Many participatory projects in rural Africa aim indirectly to enhance development by promoting different dimensions of social capital: cooperation in networks (formal or informal), trust, and norms of behavior that encourage mutually beneficial action. However, it is unclear whether these development initiatives can actually influence social capital, especially in the short term. To address this question, we used semi-experimental data to investigate the effects of agricultural research and development (ARD) on various indicators of social capital in the border region of Rwanda, Uganda, and the DRC. Specifically, we focused on the effects of the “Integrated Agricultural Research for Development Approach” (IAR4D) and compared it to conventional ARD efforts. We show that IAR4D has influenced the level of social capital, although not in all dimensions and not consistently for all countries. In the Democratic Republic of Congo (DRC) and Uganda, for example, IAR4D strengthened the networks that link villages to the outside world (bridging social capital), but not in other countries. We also find indications that IAR4D resulted in higher levels of intra-village networks (bonding social capital) in Rwanda and improved trust and norms of cooperation (cognitive social capital) in the DRC. Finally, we showed that traditional agricultural extension (ARD) has been less successful than IAR4D in increasing the level of social capital.
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Previous results using this data were reported by van Rijn et al. (2012).
Missing data is associated with households that have a higher educated household head (0.021), more members (0.008), more assets (0.029), and bigger houses (0.023). On the other hand, less missing data is also associated with lower membership in farmer associations (−0.081) and smaller houses (−0.008). At village level we find similar patterns where less missing data is associated with more access to schools, health centers, and mobile phone networks but also with less access to radio and water.
We use a backward selection method with a 20 % significance level (P > |t| = <0.20) meaning that the first model includes all variables and variables are deleted one by one if not significant at 20 %. The significance level was chosen to overestimate rather than underestimate the role of the covariates in determining the impact on social capital. Using this cut-off point we include almost all variables that demonstrate significant differences for the specific treatment and control group (results not reported in his paper but available upon request).
In almost all cases we were able to calculate the propensity score and fulfil the balancing property by using the logit model as proposed in our method section. This means that all control variables included in the model have equal mean values across our treatment and control group. In two cases, the model for ARD in Rwanda and Uganda, we had to eliminate the availability of health centres as a village characteristic from our estimation to fulfil the balancing property. The models used for calculating the propensity score differ by country and by control group. Pre-treatment variables often included are the age of household head, household assets, number of rooms in the house, access to boreholes/wells, radio coverage, and mobile phone coverage. The sign and significance of the variables do not point at an obvious selection effect. The only exception might be assets, which is consistently higher in IAR4D villages in DRC and Uganda. The potential selection effect is contradicted by the fact that in these same models either the number of rooms or access to certain village resources is consistently lower.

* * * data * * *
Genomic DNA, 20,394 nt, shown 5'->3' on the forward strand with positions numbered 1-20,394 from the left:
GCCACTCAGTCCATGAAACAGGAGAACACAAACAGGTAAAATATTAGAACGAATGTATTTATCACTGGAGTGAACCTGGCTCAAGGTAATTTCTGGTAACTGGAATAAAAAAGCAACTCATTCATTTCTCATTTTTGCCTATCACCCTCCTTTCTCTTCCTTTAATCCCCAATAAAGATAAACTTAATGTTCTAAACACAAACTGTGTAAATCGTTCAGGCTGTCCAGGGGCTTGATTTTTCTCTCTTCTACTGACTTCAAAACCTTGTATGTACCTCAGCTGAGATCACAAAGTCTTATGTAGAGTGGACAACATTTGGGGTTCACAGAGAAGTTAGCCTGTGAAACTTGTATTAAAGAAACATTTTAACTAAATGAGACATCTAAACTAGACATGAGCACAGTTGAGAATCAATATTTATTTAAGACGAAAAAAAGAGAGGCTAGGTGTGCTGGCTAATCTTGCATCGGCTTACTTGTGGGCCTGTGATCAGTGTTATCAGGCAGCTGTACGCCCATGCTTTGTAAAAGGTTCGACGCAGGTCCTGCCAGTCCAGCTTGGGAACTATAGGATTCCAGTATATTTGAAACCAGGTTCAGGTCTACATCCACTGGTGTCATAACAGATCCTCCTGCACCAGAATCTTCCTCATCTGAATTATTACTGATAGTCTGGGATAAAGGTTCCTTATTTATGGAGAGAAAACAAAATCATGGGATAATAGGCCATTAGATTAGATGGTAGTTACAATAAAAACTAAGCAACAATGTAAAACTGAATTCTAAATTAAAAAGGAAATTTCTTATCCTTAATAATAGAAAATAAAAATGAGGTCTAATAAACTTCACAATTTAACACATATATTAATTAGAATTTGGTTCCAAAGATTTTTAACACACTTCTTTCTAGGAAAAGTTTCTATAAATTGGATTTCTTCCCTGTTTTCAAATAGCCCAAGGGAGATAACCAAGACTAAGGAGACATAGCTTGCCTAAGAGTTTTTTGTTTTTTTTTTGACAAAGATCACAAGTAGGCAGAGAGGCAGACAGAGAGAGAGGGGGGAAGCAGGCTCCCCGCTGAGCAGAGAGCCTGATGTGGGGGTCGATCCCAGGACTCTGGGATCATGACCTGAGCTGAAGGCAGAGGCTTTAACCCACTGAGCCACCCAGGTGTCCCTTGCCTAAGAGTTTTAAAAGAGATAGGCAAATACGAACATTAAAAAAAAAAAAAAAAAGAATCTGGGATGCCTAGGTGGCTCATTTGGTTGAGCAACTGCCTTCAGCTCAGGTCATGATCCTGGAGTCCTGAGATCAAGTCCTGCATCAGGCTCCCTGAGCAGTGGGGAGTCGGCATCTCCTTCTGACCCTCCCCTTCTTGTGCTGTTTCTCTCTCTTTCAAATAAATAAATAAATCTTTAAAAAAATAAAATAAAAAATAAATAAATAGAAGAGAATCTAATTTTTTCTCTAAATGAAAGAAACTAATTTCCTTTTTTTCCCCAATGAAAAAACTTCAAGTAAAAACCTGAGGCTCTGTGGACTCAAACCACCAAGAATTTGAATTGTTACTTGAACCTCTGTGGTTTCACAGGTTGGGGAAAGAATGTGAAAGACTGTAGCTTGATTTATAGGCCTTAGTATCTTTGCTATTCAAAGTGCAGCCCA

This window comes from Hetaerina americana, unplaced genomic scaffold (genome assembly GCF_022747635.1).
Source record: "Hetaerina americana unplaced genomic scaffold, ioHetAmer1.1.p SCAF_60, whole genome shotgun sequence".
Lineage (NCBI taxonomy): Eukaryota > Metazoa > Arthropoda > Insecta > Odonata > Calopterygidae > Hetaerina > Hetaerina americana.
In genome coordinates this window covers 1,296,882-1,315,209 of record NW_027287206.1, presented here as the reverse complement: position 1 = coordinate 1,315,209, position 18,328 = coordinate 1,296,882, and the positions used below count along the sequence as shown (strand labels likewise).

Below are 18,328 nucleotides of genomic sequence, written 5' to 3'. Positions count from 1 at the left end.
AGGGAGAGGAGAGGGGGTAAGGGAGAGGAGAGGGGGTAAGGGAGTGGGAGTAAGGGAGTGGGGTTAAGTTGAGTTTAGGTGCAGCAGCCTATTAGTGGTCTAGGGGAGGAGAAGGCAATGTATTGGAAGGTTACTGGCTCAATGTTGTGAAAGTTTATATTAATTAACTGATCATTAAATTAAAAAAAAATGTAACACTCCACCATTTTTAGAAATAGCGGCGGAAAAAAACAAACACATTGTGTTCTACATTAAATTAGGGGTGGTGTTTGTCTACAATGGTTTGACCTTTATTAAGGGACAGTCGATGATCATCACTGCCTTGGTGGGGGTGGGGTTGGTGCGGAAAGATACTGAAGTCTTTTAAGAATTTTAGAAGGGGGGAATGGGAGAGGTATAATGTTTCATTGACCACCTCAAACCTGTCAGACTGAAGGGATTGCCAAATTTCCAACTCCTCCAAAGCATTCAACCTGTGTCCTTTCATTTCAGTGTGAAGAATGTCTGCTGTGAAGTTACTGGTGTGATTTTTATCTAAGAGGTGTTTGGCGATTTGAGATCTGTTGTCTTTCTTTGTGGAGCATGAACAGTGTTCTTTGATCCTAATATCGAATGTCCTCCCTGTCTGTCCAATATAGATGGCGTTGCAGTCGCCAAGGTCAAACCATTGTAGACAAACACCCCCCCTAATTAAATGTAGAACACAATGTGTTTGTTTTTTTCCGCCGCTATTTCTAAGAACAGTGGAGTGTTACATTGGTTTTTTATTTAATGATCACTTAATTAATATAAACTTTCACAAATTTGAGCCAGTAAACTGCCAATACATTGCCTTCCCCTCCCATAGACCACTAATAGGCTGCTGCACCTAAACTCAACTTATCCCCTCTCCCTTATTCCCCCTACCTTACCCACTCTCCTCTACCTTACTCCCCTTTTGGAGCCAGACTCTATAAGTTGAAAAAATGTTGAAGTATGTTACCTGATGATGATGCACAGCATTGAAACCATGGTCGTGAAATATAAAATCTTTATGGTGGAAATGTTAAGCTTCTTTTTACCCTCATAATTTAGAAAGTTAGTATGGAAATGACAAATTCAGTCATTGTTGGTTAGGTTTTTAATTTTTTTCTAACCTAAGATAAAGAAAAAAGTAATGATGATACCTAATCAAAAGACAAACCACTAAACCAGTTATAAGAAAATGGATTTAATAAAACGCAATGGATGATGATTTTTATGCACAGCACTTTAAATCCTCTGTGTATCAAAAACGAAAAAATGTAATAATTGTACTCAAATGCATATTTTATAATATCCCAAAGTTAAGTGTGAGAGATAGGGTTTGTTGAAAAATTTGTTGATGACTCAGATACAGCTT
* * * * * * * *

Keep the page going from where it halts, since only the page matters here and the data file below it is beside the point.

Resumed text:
These results are robust to different matching methods (kernel and nearest neighbour matching). The results of our main model (Model 1) and the fixed effects model (Model 3) are also robust to estimation on the common support. This means we exclude one household for DRC, 38 for Rwanda, and 29 for Uganda. Results are available upon request.
In our pooled model we include interaction terms of our control variables with the IAR4D treatment dummy. Results are not reported here but are available on request.
An alternative hypothesis that macro level institutions and (local) social capital are complements rather than supplements (Woolcock 2001) is also possible but not apparent in this context.
Also see the recent World Bank report “Localizing Development—Does participation work” by Mansuri and Rao (2012) who reach a similar conclusion based on the review of almost 500 studies on participation and decentralization.
Agricultural Research for Development
Democratic Republic of Congo
Forum of Agricultural Research in Africa
Integrated Agricultural Research for Development
Propensity Score Matching
- SSA CP:
Sub-Saharan Africa Challenge Program
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We would like to thank the Sub Saharan African Challenge Program, coordinated by the Forum of Agricultural Research in Africa (FARA), for the data used in this study. We also would like to thank Erwin Bulte, Marrit van den Berg, and an anonymous reviewer for their useful comments and suggestions.
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van Rijn, F., Nkonya, E. & Adekunle, A. The impact of agricultural extension services on social capital: an application to the Sub-Saharan African Challenge Program in Lake Kivu region. Agric Hum Values 32, 597–615 (2015). https://doi.org/10.1007/s10460-014-9580-9
- Agricultural research and development
- Social capital
- Impact assessment
- East Africa